While GDPR makes it easier for nations outwith the European Union to comply with the new legislation, there will be steeper financial consequences if a company’s online security is breached and has it’s data leaked online.

    This penalty will be up to 20-million Euros or 4% of global turnover (whichever is greater).

    GDPR Summary: Lesson #2 What is “personal data” under GDPR?

    gdpr personal identifiable data
    In accordance with GDPR, Personally Identifiable Information (also referred to as PII) is considered to be any information that can be associated with an individual. This means that PII will apply to any data pertaining to an EU citizen’s professional, public and private life.


    Some of the most obvious types of PII are:

  • A computer’s IP address
  • Banking information
  • Social media posts
  • Email addresses
  • Home addresses
  • First and last names
  • Medical information
  • GDPR Summary: Lesson #3 How does GDPR affect marketing and the data you collect?

    Freshers Festival Glasgow Image via Freshers Festivals

    For most small businesses, GDPR will only have a minor effect on day-to-day marketing or on how an individual’s private information is used for marketing purposes.

    The General Data Protection Regulation is predominantly designed to prevent personal information being traded or sold to a third-party. Therefore, there is a responsibility to protect and not misuse any data that you collect.

    An additional requirement of GDPR and the collection of data is that for most businesses, overly complicated Terms and Conditions pages on their website will have to be replaced with a more straightforward and easier to understand use of terminology and language.

    Furthermore, it is good practice to clearly state what a person is choosing to opt into and how their personal information will be used. A few examples are on popups, in checkouts or anywhere else that PII is collected.


    Data can only be processed by a business if there is at least one lawful basis to do so:

  • The data subject has given consent to the processing of his or her personal data for one or more specific purposes
  • Processing is necessary for the performance of a contract to which the data subject is party or in order to take steps at the request of the data subject prior to entering into a contract
  • Processing is vital for compliance with a legal obligation to which the controller is subject
  • Processing is necessary in order to protect the vital interests of the data subject or of another natural person
  • Processing is necessary for the performance of a task carried out in the public interest or in the exercise of official authority vested in the controller
  • Processing is necessary for the purposes of the legitimate interests pursued by the controller or by a third party, except where such interests are overridden by the interests or fundamental rights and freedoms of the data subject which require protection of personal data, in particular where the data subject is a child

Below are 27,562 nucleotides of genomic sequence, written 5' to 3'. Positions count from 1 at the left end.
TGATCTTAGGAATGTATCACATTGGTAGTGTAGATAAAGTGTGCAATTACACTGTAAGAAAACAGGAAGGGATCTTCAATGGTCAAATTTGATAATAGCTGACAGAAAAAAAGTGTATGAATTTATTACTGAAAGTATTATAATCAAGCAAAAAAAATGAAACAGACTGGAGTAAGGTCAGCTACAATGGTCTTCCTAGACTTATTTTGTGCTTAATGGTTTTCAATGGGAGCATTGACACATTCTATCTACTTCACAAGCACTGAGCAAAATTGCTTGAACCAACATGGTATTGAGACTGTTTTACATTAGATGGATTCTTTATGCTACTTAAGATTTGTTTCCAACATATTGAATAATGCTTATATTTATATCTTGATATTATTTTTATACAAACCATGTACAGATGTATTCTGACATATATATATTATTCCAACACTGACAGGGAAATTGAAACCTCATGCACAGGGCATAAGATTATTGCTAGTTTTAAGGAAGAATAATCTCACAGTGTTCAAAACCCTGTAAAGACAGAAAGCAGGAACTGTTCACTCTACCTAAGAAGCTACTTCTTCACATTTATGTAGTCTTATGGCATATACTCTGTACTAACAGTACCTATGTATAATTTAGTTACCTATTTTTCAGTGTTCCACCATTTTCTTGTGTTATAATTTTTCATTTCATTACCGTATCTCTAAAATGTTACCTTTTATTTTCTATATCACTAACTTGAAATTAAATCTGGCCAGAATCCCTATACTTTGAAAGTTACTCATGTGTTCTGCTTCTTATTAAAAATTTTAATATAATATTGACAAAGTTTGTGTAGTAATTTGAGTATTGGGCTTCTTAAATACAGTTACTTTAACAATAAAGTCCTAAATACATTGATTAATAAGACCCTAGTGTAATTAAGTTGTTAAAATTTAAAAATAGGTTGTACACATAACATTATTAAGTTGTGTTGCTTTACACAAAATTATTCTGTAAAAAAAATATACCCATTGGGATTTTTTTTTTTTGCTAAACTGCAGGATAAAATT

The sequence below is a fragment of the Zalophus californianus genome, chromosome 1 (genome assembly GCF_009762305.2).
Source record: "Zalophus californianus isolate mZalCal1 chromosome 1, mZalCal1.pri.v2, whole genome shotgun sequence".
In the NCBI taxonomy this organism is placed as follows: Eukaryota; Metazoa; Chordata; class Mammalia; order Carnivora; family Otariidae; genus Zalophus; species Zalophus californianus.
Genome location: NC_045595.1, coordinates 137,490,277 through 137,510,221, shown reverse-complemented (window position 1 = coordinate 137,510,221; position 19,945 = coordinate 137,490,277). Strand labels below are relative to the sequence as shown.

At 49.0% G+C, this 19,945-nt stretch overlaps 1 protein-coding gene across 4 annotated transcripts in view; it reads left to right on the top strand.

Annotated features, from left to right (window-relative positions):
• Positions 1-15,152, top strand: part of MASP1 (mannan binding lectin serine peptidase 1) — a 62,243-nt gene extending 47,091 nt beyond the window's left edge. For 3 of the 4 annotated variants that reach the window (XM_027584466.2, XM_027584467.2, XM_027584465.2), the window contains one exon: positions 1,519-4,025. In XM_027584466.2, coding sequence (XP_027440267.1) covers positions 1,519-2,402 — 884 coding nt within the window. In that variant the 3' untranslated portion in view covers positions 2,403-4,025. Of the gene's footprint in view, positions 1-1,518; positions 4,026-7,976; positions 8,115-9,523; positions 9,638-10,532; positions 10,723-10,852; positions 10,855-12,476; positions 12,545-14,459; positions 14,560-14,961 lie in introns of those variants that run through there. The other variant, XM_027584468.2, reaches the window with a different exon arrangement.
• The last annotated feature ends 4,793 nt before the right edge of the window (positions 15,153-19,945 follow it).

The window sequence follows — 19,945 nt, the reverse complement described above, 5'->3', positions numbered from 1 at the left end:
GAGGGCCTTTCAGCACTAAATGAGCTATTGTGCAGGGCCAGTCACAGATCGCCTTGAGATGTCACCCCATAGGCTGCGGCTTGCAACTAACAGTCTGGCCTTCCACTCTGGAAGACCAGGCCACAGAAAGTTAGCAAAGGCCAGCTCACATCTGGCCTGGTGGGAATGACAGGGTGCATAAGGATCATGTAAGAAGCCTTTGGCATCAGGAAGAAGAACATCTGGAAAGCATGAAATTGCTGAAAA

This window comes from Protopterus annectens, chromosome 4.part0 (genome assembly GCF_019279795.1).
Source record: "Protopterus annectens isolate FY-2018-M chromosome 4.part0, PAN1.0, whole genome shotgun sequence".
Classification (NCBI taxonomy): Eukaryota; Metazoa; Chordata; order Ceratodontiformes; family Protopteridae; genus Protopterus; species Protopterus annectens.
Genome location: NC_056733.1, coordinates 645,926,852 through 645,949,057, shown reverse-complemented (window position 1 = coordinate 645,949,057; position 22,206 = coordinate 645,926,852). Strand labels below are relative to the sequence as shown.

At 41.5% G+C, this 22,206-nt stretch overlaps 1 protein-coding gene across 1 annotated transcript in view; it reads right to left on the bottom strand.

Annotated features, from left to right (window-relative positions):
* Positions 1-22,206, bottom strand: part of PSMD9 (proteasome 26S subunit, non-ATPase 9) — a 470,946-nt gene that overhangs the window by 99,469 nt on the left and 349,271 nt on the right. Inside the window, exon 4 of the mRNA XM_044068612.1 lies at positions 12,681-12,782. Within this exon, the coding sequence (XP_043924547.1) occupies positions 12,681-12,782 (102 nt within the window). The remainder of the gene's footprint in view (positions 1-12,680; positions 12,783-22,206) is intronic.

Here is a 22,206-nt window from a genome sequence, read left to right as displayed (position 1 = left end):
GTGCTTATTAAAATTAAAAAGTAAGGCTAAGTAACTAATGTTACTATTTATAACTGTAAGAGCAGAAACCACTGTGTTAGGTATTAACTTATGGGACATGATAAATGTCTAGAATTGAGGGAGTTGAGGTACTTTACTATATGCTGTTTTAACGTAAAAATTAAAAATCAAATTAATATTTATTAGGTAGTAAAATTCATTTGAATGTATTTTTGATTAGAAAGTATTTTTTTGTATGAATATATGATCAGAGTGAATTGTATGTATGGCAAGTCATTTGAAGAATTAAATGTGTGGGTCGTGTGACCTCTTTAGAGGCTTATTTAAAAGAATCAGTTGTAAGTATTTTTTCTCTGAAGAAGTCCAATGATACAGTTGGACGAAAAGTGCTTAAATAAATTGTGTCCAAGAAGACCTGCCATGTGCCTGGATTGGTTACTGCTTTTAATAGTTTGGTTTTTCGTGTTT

• GDPR Summary: Lesson #4 What about GDPR and email marketing?

    high Mailchimp stats

    One of the most common questions that we’re asked is the relationship between GDPR and email marketing.

    Why should a business care about email marketing?

    Well, email marketing is a big business because it’s easy to retain customers and encourage repeat business.

    These days, email addresses are like a currency and people don’t give away their email address to just anyone without a good reason.

    Yet the costs incurred to get each and every subscriber for a business is money well spent. This is because email marketing has an average 40x ROI.

    Marketers and conversion rate optimisation experts spend their professional working lives in pursuit of getting the maximum number of email subscribers from as few visitors to a website as they can (you’ll have noticed that we use popups ourselves).

    This is called conversion rate optimisation and most businesses don’t have a problem spending on things like conversion-optimised WordPress themes, landing page builders, copywriters and list-building plugins to offer the ultimate “mouth-watering” incentive that nudges their ideal subscriber one baby-step closer to solving a problem that keeps them awake at night.

    You may use something similar and now be questioning if GDPR will mean that you’ll have to abandon your super juicy incentive or that it may affect how you use email marketing.


    Well, the General Data Protection Regulation will have a minor impact on the way you use your website to collect contact details. Pop-ups, checkouts and other ways you collect PII will have to clearly state what it is that the user is signing up for and how your business intends to use their personal information.

    Additionally, subscribers and customers must be able to withdraw their consent at any time whilst being granted access to any data you have about them and allowed the right to be forgotten.

    An additional requirement is that all EU citizens must be able to “unsubscribe” from your email marketing at any time.

    GDPR Summary: Lesson #5 How will GDPR affect schools?

    How will GDPR affect schools